Our newest board member is Diana Dumitrascu, and she has a great perspective on life. She offers this key advice to young women interested in a career in technology: “Stop waiting for perfection. It doesn’t exist. Get out there, do your best, and go for it. It’s very important to believe in your capabilities and skills. If you work hard every day and become a little better than you were yesterday, you are ready!”

Baan Alsinawi, Girls in Tech (GIT) Washington, D.C., Managing Director, was fortunate enough to chat with Diana recently and get her thoughts on GIT and how it can help other women. Read the full interview below, and feel free to ask Diana some of your own questions at our next event on September 24!

What interested you in joining the D.C. Girls in Tech board?
Girls in Tech is a great nonprofit organization that supports women all around the world in feeling confident and represented in the tech world. Working with such an organization is a privilege.  There’s something very special about connecting women to help and learn from one another. I joined the GIT board because I wanted to contribute to organizing events that help women grow.

Tell us about yourself and what you hope to accomplish with GIT.
I am a data engineer with a background in computer science and data analytics. I grew up in Romania and Canada. I love traveling and learning from different cultures and people. I believe that every single one of us has something to offer, and that’s why I think it’s so important to learn from one another. My goal for this GIT chapter is to become a place where women can come together to build and be part of a network of women passionate about technology and entrepreneurship. I want to organize events that connect mentors to mentees, instructors to learners, and groups of friends with other groups of friends.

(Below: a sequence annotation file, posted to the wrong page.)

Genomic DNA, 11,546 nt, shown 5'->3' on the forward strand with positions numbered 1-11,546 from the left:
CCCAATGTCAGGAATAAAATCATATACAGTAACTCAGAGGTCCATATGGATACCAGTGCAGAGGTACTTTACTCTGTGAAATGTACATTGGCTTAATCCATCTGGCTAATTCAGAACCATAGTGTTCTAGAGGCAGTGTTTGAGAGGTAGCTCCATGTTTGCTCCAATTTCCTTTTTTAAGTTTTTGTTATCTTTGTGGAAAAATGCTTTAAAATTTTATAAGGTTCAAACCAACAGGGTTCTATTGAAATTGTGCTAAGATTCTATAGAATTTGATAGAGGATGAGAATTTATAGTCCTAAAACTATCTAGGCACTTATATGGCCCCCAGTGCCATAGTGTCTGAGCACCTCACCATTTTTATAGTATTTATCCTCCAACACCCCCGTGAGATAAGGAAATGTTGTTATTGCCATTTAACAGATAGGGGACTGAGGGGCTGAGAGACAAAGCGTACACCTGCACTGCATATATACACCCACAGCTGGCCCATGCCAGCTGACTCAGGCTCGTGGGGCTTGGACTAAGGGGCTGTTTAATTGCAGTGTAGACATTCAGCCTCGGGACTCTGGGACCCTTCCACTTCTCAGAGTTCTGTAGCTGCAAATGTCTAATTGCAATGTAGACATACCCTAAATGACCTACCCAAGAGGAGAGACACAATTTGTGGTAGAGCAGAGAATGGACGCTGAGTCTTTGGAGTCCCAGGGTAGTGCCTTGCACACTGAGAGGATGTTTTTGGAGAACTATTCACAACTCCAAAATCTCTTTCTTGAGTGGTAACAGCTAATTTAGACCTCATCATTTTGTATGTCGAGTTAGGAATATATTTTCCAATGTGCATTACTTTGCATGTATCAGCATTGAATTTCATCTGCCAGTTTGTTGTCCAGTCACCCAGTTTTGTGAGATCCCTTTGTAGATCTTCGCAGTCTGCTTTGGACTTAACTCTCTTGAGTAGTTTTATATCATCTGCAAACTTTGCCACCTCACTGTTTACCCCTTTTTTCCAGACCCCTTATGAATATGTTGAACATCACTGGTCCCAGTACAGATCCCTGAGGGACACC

Have you been involved in other leadership roles outside of work?
In the past, I initiated and organized a program that introduced middle school and high school students in my local community to computer science concepts. Not enough students choose to take computer science classes or think about a technical career. That’s why I took the initiative to organize bootcamps where young students in my community have the opportunity to learn and understand what computer science is all about.

If you were able to give advice to your younger self, what would that be?
Stop waiting for perfection. It doesn’t exist. Work hard. Get out there, do your best, and go for it. When I was younger, I missed many opportunities just because I didn’t think I was ready, or well qualified, or perfect enough. Now I realize that it’s very important to believe in your capabilities and skills. If you work hard every day and become a little better than you were yesterday, you are ready.

What do you love most about working in the tech world?
The tech industry is fast, high impact, and always changing. Technology continues to change every industry around us. It feels very empowering to be part of an exciting industry that has such a high impact on our society. There are a lot of opportunities to grow and learn new things.

What do you believe is the biggest hurdle women face in pursuing a career in technology?
Quite simply, feeling like an outsider as a result of being underrepresented in the field. I think being part of a group that supports and encourages each other will help overcome that feeling, and that’s one area where I think an organization such as GIT can play a critical role.